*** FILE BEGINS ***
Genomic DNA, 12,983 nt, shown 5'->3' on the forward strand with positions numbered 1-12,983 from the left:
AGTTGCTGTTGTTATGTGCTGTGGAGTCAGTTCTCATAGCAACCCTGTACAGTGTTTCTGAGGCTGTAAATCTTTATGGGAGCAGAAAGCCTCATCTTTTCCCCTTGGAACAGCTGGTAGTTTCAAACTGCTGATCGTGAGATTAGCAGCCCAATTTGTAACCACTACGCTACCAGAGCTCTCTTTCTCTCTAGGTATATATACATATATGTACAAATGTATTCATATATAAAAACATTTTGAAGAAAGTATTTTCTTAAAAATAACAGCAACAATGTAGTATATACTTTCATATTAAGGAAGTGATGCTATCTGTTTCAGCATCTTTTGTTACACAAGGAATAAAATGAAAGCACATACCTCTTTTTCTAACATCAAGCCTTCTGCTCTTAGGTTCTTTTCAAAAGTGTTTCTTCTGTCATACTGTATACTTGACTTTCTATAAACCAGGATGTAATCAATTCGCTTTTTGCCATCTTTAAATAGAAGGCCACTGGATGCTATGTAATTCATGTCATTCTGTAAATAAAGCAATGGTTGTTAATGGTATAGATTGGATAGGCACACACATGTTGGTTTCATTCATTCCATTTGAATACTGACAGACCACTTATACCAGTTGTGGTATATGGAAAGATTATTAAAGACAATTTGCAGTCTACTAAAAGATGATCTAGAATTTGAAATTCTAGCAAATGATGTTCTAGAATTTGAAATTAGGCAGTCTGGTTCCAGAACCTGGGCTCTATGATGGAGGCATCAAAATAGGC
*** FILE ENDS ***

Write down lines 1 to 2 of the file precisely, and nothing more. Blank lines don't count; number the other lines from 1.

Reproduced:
Genomic DNA, 12,983 nt, shown 5'->3' on the forward strand with positions numbered 1-12,983 from the left:
AGTTGCTGTTGTTATGTGCTGTGGAGTCAGTTCTCATAGCAACCCTGTACAGTGTTTCTGAGGCTGTAAATCTTTATGGGAGCAGAAAGCCTCATCTTTTCCCCTTGGAACAGCTGGTAGTTTCAAACTGCTGATCGTGAGATTAGCAGCCCAATTTGTAACCACTACGCTACCAGAGCTCTCTTTCTCTCTAGGTATATATACATATATGTACAAATGTATTCATATATAAAAACATTTTGAAGAAAGTATTTTCTTAAAAATAACAGCAACAATGTAGTATATACTTTCATATTAAGGAAGTGATGCTATCTGTTTCAGCATCTTTTGTTACACAAGGAATAAAATGAAAGCACATACCTCTTTTTCTAACATCAAGCCTTCTGCTCTTAGGTTCTTTTCAAAAGTGTTTCTTCTGTCATACTGTATACTTGACTTTCTATAAACCAGGATGTAATCAATTCGCTTTTTGCCATCTTTAAATAGAAGGCCACTGGATGCTATGTAATTCATGTCATTCTGTAAATAAAGCAATGGTTGTTAATGGTATAGATTGGATAGGCACACACATGTTGGTTTCATTCATTCCATTTGAATACTGACAGACCACTTATACCAGTTGTGGTATATGGAAAGATTATTAAAGACAATTTGCAGTCTACTAAAAGATGATCTAGAATTTGAAATTCTAGCAAATGATGTTCTAGAATTTGAAATTAGGCAGTCTGGTTCCAGAACCTGGGCTCTATGATGGAGGCATCAAAATAGGC